But Chief Justice Roberts distinguished Comstock, saying that the government created the problem in that case by housing prisoners away from their home state, and that the states in that case weren’t taking care of the problem (as they are here, through state registries).  Justice Sotomayor distinguished Comstock, too, but in a different way: she pointed out that Comstock didn’t rely only on the government interest in protecting the public, the way the government argues here.  (Justice Scalia later picked up on this theme, too.)  General Dreeben didn’t have a strong response, and the questions suggest that if Comstock represents an outer limit to congressional authority, this case goes beyond it.

Justices Scalia and Kennedy also had a different concern – that SORNA registration raised due process and ex post facto problems.  In particular, they both expressed some worry that the government’s after-the-fact application of SORNA to Kebodeaux raised ex post facto problems.  Dreeben argued that the Ex Post Facto Clause applies only to criminal cases, not civil proceedings, but it’s not clear that he assuaged this concern.  (The government’s distinction between civil and criminal proceedings for ex post facto purposes raised a whole series of other questions and concerns, including a concern about due process.  Justice Scalia asked whether the government could dodge ex post facto concerns simply by labeling an act “civil.”) 

Ms. Fuentes attacked SORNA’s application to Kebodeaux, because he was not under federal authority after his release but before SORNA’s enactment, and because he didn’t have notice of SORNA’s registration requirement when he was released.  The Justices pounced equally on her.  Justices Breyer, Alito, Sotomayor, and Kagan all asked in different ways why SORNA’s application to Kebodeaux is any different than the government’s power to authorize a judge to change conditions on an ex-inmate’s supervised release.  Justice Kagan asked later why SORNA couldn’t apply to Kebodeaux after his release if it could have applied to him if it were on the books when he was in prison.  Ms. Fuentes’s answer was that Kebodeaux wasn’t under the authority of the federal government after his release, and that he didn’t have notice of his registration requirement.

This latter point didn’t sit well with Justices Breyer and Alito, both of whom worried that Kebodeaux’s theory of limited government power was masking his real complaint based on individual rights.  Justice Breyer pointed out that Kebodeaux’s theory sounded like a Madisonian read of the Commerce Clause – “reading a lack of power because of a civil rights problem.”  He went on: “And it’s that part that I’m suddenly worried about the Commerce Clause and every power in Article I being read with exceptions in the civil rights area even though we have the amendments to protect the civil rights problems.”  Justice Alito responded later to Ms. Fuentes’s “ex post facto problem” with this: “But I don’t see how that—how that connects with the question whether Congress has the power to do it under—under Article I.”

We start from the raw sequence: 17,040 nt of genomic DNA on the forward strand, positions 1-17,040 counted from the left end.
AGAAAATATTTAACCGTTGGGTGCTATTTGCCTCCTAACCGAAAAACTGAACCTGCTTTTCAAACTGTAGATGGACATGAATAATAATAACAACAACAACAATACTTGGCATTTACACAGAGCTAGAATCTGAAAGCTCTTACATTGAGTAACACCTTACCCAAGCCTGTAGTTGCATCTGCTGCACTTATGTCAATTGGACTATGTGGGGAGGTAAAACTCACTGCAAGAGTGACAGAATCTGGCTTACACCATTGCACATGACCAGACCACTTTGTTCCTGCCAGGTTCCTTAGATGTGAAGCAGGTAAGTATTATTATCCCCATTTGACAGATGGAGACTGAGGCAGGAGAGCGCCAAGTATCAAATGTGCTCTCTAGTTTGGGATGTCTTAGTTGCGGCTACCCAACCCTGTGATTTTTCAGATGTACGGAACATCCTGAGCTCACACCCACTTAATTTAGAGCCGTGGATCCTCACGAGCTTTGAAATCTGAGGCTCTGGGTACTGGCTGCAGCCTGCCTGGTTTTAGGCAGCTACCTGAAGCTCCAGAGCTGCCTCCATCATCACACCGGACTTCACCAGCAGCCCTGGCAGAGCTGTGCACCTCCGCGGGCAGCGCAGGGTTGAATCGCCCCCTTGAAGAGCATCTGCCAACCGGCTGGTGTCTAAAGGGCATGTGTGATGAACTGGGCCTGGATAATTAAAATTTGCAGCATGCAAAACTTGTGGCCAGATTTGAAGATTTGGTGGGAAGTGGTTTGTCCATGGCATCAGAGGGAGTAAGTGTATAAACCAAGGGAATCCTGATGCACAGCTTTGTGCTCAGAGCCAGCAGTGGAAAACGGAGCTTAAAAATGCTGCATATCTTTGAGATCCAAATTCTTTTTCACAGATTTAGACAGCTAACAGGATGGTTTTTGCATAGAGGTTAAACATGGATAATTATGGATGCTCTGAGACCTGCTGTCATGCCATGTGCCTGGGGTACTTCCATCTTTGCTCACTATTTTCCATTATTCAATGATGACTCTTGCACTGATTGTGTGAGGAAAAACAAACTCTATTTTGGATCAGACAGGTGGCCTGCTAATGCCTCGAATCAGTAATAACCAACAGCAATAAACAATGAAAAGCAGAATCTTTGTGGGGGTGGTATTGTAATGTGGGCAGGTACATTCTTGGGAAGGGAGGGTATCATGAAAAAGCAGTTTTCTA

Ms. Fuentes went back to Congress’s underlying enumerated powers and argued that congressional power to regulate the military was different and narrower than its power over interstate commerce, and that the Necessary and Proper Clause operated differently for each.  She said that this meant that SORNA’s application to Kebodeaux – under congressional authority to regulate the military and the Necessary and Proper Clause – was invalid.  Chief Justice Roberts and Justice Breyer both took issue with that characterization; as Chief Justice Roberts said, while the government needs an enumerated power to ultimately ground its Necessary and Proper argument, “I don’t see how it makes a difference which enumerated power you’re talking about.”

Justice Scalia helped Ms. Fuentes along by arguing that the government’s theory represents broad authority – to register anywhere, even places where the military has no presence.  He said that this kind of requirement seemed particularly unconnected to Congress’s authority to regulate the military.  Justice Scalia also argued that the Necessary and Proper Clause can’t authorize the government to make individuals do things, even if it can authorize the government to do things.

If the arguments are any indication, the Court is almost certain to take on the core constitutional issue in the case, and to take it on full force – whether Congress can impose a registration requirement on a sex offender after his release.  The Court’s treatment is almost certain to turn on whether a majority can find a workable limit.  After the arguments, it looks like we should keep our eyes on Chief Justice Roberts, and Justices Kennedy, Alito, and even Sotomayor.  Chief Justice Roberts and Justice Sotomayor joined Justice Breyer’s majority opinion in Comstock, and Justices Kennedy and Alito each concurred separately.  If three of these switch to join Justices Scalia and Thomas, the Comstock dissenters, Kebodeaux will go the other way.

Posted in U.S. v. Kebodeaux, Featured, Merits Cases

Recommended Citation: Steven Schwinn, Argument review: Looking for limits on congressional authority, SCOTUSblog (Apr. 18, 2013, 3:01 PM), http://www.scotusblog.com/2013/04/argument-review-looking-for-limits-on-congressional-authority/